- The Washington Times - Friday, March 19, 2004

President Bush marked the anniversary of the beginning of the war to liberate Iraq yesterday by declaring there is “no neutral ground in the fight between civilization and terror,” and called on U.S. allies to help “fight to destroy this threat to our people.”

Mr. Bush delivered his address in the East Room of the White House in front of representatives from 83 countries that have joined the U.S.-led war on terror, including France, Germany and Russia — which tried to rally much of the world to oppose the war in Iraq.

Mr. Bush, however, moved to end those diplomatic rifts, arguing that the civilized world must now unite “with greater determination, deeper resolve, and bolder action against the killers.”

“There have been disagreements in this matter, among old and valued friends,” Mr. Bush said. “Those differences belong in the past. All of us can now agree that the fall of the Iraqi dictator has removed a source of violence, aggression and instability in the Middle East.”

Scores of flags representing the nations fighting the war on terror formed the backdrop for Mr. Bush’s speech, which was greeted with a standing ovation by the diplomats at its conclusion.

At one point, Mr. Bush solemnly read the names of the 22 countries who have lost troops in Afghanistan and Iraq, vowing that “we will uphold the cause they served.”

The president also noted that the bombings in Madrid that killed 202 persons last week — as well as attacks in the past few years in Russia, Turkey, Indonesia, Africa and several Arab states — are a reminder that “this is a new kind of war” in which “civilians find themselves suddenly on the front lines.”

“No nation is exempt from the terrorists’ campaign of violence,” Mr. Bush said. “There is a dividing line in our world, not between nations and not between religions or cultures, but a dividing line separating two visions of justice and the value of life.”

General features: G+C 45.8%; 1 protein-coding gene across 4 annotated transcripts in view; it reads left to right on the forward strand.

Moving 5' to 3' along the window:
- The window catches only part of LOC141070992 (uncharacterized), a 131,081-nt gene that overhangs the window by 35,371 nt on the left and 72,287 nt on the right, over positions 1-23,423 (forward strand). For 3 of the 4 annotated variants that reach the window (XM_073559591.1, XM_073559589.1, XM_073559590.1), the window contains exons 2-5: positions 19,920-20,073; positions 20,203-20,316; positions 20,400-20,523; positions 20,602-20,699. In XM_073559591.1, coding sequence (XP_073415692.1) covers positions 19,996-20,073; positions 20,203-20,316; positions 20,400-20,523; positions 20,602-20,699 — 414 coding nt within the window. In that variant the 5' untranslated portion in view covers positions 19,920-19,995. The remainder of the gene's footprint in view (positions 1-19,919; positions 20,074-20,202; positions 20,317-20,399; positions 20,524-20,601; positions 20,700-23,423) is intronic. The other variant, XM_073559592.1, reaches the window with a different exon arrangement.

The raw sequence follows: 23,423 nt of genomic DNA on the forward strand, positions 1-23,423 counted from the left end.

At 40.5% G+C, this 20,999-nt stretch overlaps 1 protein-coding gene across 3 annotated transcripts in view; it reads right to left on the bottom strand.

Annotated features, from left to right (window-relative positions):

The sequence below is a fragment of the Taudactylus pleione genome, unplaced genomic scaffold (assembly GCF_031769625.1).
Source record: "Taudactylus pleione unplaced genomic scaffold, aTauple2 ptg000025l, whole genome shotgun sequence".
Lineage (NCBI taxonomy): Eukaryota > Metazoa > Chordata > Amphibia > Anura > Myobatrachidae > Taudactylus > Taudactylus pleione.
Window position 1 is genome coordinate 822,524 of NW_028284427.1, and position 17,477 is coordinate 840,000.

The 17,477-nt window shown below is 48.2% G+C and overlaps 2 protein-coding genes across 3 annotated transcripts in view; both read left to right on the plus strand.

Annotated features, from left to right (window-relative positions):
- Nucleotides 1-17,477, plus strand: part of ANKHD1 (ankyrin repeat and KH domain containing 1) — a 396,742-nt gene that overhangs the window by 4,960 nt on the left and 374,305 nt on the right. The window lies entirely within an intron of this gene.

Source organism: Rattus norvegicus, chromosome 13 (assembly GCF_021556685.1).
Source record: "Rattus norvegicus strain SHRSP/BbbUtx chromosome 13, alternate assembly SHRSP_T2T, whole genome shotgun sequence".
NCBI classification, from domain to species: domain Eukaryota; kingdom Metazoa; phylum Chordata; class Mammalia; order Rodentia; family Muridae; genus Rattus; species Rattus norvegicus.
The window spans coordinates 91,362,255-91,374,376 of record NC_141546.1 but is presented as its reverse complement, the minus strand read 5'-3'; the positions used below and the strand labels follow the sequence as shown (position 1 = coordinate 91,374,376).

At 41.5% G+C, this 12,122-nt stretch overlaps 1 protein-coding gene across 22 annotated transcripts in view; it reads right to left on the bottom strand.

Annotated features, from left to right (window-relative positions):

The “creed of the enemy,” he said, is “a mind-set that rejoices in suicide, incites murder and celebrates every death we mourn.”

“We who stand on the other side of the line must be equally clear and certain of our convictions,” the president said. “We believe in the values that uphold the dignity of life, tolerance, and freedom and the right of conscience. And we know that this way of life is worth defending.

“There is no neutral ground between good and evil, freedom and slavery, and life and death,” he said.

Democratic presidential nominee John Kerry, who was vacationing in Idaho yesterday, countered the president’s speech by saying Mr. Bush “refuses to level with the American people about the cost of the [Iraq] war,” and criticized him for failing to build “a genuine coalition.”

“Simply put, this president didn’t tell the truth about the war from the beginning, and our country is paying the price,” Mr. Kerry said in a statement. “It’s time for George Bush to start being consistent on Iraq. It’s time to take the target off the backs of U.S. soldiers, reduce the burden on America’s taxpayers and finish the job in Iraq.”